HONG KONG (AP) – A Hong Kong legislative debate was suspended Thursday afternoon ahead of an expected vote on a contentious national anthem bill after pro-democracy lawmakers staged a protest, with one dropping a pot of pungent liquid in the chamber.
Raising a sign that said â€œA murderous regime stinks for ten thousand years,â€ lawmaker Ray Chan walked to the front with the pot hidden inside a Chinese paper lantern. When security guards tried to stop him, he dropped the lantern and the pot, and was ejected from the meeting. Another lawmaker who accompanied him was also ejected.
Pro-democracy lawmakers see the bill, which would make it illegal to insult the Chinese national anthem, as an infringement on freedom of expression and the greater rights that residents of the semi-autonomous city have compared to mainland China.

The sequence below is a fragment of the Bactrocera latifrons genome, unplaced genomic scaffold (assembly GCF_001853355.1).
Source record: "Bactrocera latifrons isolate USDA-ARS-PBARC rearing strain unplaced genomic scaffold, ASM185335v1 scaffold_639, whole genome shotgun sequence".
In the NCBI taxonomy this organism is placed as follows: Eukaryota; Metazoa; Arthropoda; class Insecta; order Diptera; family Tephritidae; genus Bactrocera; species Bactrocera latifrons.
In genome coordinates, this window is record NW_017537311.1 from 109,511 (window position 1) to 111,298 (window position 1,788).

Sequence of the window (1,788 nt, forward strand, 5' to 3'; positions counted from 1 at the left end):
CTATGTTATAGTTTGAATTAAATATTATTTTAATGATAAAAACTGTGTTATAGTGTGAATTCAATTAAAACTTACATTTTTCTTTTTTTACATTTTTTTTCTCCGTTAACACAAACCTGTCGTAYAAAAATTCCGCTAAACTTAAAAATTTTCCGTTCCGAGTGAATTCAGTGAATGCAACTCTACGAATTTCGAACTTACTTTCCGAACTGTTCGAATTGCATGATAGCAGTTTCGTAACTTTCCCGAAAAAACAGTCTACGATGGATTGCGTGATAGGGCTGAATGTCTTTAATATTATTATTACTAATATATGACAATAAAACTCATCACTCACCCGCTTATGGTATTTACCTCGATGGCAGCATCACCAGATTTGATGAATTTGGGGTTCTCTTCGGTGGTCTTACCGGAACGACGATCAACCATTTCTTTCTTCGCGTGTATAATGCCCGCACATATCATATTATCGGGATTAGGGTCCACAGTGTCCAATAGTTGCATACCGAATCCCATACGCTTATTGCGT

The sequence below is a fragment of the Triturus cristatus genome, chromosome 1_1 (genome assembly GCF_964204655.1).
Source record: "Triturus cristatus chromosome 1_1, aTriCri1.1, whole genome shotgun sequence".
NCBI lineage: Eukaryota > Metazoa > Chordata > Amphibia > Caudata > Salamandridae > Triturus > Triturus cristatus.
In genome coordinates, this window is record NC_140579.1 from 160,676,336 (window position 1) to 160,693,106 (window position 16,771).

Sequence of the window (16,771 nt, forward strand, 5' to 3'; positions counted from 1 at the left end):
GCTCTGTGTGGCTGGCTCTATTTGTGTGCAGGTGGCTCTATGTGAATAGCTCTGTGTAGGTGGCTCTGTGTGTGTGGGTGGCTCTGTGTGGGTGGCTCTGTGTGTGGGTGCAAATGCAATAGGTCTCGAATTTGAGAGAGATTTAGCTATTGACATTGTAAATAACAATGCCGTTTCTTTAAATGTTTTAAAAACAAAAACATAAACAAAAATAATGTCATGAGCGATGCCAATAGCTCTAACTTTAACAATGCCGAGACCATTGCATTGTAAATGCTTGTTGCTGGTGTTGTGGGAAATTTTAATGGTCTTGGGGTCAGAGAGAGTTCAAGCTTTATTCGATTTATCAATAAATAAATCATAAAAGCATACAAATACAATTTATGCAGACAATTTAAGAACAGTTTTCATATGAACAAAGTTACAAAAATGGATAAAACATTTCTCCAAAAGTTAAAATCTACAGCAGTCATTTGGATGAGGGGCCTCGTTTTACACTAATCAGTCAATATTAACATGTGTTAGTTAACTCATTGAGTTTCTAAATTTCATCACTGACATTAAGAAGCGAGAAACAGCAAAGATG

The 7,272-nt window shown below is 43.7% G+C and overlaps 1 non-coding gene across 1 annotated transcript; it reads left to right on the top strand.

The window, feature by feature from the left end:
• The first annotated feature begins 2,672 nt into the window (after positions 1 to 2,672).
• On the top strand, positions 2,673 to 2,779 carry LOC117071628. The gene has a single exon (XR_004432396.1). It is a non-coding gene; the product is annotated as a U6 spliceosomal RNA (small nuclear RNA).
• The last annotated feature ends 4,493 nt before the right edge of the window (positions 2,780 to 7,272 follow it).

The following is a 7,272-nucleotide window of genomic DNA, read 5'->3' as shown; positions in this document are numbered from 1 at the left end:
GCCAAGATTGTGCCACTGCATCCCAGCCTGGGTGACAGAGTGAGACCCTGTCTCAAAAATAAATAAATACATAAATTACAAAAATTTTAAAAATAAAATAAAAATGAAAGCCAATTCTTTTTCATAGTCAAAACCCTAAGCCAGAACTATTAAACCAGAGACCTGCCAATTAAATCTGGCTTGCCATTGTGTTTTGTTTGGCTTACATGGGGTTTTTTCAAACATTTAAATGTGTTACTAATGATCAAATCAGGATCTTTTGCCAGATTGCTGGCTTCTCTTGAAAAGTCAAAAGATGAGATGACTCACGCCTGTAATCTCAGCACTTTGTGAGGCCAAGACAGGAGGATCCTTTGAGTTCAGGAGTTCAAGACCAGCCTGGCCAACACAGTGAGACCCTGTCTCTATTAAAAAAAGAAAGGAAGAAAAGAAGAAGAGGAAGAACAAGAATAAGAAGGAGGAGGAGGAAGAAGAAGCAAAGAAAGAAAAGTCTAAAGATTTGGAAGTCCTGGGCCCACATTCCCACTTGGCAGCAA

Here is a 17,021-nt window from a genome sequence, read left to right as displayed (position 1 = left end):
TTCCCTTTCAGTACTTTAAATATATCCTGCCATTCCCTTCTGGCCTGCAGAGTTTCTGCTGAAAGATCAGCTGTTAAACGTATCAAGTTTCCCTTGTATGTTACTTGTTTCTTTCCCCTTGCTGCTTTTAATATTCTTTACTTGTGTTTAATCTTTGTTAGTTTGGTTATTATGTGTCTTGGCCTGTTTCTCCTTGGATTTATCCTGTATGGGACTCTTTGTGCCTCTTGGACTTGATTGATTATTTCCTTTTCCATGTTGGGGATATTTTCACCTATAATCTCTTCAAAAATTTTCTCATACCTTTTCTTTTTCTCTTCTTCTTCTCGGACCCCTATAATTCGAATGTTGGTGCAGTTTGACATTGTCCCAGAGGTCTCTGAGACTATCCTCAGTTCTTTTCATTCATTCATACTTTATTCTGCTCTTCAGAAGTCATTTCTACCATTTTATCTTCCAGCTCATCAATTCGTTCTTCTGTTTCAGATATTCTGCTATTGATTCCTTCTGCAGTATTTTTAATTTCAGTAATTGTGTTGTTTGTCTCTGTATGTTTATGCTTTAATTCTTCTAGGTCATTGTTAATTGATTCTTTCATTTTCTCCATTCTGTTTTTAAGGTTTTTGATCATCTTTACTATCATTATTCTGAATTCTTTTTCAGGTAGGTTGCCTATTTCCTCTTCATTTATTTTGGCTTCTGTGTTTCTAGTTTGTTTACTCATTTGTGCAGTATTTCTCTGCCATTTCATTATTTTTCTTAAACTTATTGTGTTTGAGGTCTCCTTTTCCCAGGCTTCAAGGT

The pro-Beijing majority says the law is necessary for Hong Kong citizens to show appropriate respect for the anthem. Those found guilty of intentionally abusing the â€œMarch of the Volunteersâ€ would face up to three years in prison and fines of up to 50,000 Hong Kong dollars ($6,450).
Beijing began pushing for the law after Hong Kong soccer fans jeered the national anthem at international matches in 2015. As anti-government protests engulfed Hong Kong last year, thousands of fans booed loudly and turned their backs when the anthem was played at a World Cup qualifier match against Iran in September. FIFA later fined the Hong Kong Football Association over the incident.
Opponents of the bill see it as another sign of Beijingâ€™s tightening control over the territory. Chinaâ€™s ceremonial national legislature formally approved a decision last week to create national security laws for Hong Kong that could see Chinese security agents posted in the city.
The legislative session coincided with June 4, the 31st anniversary of Chinaâ€™s bloody crackdown on pro-democracy protests in Beijingâ€™s Tiananmen Square.
Before debate began, pro-democracy lawmakers stood in silence to mark the anniversary and put up signs on their desks that said â€œDo not forget June 4, the hearts of the people will not die.”